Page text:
* * *

 

The
announcement of a landing at Gallipoli in the Dardanelles
was splashed across every newspaper in the country. The ANZACs, as the
Australian and New Zealanders were now being called, landed on the twenty-fifth
of April, 1915. This place called Gallipoli, a place most of the population had
never before heard of, hovered on everyone's lips.

Laurie
could not help it. After the first few days, she read the casualty lists like
thousands of others. The number of dead and wounded on that fateful day was in
the hundreds, but as the days went by, the casualties mounted to a horrific
number. There were thousands of names.

 

* * *

 

It was a
dull morning, the sky hung heavy with sullen clouds, and Laurie felt a sense of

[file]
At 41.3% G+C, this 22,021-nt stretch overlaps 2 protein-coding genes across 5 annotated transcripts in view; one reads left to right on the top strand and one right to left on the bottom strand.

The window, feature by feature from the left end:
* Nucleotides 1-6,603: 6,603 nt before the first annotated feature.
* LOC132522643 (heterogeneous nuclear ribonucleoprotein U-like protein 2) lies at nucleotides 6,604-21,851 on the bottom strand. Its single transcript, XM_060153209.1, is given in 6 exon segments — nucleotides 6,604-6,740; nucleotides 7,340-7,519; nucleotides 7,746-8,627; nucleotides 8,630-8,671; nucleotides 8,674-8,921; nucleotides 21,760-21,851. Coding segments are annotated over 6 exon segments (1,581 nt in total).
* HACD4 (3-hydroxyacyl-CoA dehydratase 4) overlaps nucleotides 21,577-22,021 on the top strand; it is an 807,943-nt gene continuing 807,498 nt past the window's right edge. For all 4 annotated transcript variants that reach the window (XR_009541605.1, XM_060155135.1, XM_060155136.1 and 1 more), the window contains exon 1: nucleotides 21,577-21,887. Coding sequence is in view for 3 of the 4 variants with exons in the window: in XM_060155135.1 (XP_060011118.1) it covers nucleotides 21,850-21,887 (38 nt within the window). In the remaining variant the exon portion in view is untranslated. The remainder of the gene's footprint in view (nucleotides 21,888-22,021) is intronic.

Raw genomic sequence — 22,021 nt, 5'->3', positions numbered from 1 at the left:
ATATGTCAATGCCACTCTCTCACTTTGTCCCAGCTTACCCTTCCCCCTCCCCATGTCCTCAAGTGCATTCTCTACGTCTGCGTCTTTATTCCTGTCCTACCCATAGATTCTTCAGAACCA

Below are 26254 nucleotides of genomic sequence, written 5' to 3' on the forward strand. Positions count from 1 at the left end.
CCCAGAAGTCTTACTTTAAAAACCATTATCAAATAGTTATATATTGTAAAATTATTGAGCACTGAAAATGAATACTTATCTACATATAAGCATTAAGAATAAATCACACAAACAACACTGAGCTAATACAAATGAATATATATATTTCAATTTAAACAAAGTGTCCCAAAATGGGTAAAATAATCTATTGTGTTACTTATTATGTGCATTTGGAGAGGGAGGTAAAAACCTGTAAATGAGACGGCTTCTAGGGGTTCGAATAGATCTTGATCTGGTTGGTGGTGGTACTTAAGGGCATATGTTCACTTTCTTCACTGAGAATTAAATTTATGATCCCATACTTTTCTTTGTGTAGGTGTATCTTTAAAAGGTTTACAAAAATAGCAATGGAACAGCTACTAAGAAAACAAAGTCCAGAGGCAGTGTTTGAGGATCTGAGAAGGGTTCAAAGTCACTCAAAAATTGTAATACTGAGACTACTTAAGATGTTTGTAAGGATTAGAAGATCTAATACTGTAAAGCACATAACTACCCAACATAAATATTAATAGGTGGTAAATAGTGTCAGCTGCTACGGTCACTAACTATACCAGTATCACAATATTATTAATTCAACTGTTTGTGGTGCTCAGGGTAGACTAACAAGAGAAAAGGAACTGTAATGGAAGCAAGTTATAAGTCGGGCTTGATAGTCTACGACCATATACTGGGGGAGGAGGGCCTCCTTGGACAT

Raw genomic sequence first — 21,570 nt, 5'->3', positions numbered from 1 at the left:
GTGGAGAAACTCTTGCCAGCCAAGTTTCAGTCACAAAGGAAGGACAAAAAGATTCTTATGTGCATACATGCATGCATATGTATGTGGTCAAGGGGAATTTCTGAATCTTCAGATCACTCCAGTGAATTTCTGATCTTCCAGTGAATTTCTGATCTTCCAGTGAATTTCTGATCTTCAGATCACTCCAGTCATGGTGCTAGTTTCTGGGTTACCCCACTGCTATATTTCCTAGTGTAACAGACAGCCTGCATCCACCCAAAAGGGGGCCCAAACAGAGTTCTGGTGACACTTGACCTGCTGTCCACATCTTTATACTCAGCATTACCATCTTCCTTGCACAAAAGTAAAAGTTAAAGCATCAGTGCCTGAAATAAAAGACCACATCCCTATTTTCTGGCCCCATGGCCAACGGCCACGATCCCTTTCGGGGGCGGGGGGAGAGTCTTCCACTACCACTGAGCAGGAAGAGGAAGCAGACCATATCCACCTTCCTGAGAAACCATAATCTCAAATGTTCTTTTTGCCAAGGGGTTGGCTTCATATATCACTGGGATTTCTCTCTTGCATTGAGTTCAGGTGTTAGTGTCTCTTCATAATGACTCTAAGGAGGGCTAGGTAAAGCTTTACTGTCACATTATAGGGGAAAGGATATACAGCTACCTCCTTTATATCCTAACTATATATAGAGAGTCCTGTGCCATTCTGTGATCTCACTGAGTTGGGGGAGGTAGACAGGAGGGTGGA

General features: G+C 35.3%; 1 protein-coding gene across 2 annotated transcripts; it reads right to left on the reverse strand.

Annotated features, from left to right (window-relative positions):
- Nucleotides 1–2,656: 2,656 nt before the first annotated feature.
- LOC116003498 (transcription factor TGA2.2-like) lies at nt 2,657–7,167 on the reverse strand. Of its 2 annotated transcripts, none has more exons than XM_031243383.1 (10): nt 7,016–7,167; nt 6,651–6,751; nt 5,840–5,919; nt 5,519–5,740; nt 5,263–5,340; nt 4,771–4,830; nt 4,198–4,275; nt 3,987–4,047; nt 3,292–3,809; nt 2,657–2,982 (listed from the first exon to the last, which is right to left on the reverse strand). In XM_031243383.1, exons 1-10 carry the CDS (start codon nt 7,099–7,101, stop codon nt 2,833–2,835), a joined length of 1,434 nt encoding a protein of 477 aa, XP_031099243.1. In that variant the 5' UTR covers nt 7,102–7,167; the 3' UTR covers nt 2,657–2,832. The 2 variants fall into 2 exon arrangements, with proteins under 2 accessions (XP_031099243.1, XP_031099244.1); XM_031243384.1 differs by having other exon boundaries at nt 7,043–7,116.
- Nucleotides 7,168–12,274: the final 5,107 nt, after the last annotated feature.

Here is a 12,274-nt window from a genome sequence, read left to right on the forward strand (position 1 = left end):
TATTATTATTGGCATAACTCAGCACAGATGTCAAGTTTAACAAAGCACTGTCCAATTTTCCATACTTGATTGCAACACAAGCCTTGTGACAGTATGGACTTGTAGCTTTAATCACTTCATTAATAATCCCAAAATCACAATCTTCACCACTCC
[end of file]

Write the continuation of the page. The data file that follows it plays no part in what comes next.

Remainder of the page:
foreboding. Some instinct warned her that after today she would never be quite
the same again. She was in the kitchen preparing afternoon tea when her father
walked in, pale and agitated.

“Sit down,
Laurie, I've got bad news. Danny has been killed in action. The government
notified Alf. I'm sorry.”

“No. It
isn't true.” She sank to her knees and began rocking backwards and forwards,
her grief so deep she couldn’t even cry. All she could do was moan like a
tortured animal. A piece of her heart had suddenly died. Danny had promised to
come back and they were going to get married. Now he was gone. Her dreams were
shattered. Her innocence destroyed by three little words. Killed In Action. She
was left with nothing but memories, and regret for what might have been.

Finally she
staggered to her feet. “I'm going for a walk,” she whispered, touching her
father’s hand to reassure him when she read the fear in his eyes. “I'll be all
right, Dad, I won’t do anything foolish but I have to be alone for a while.”

She left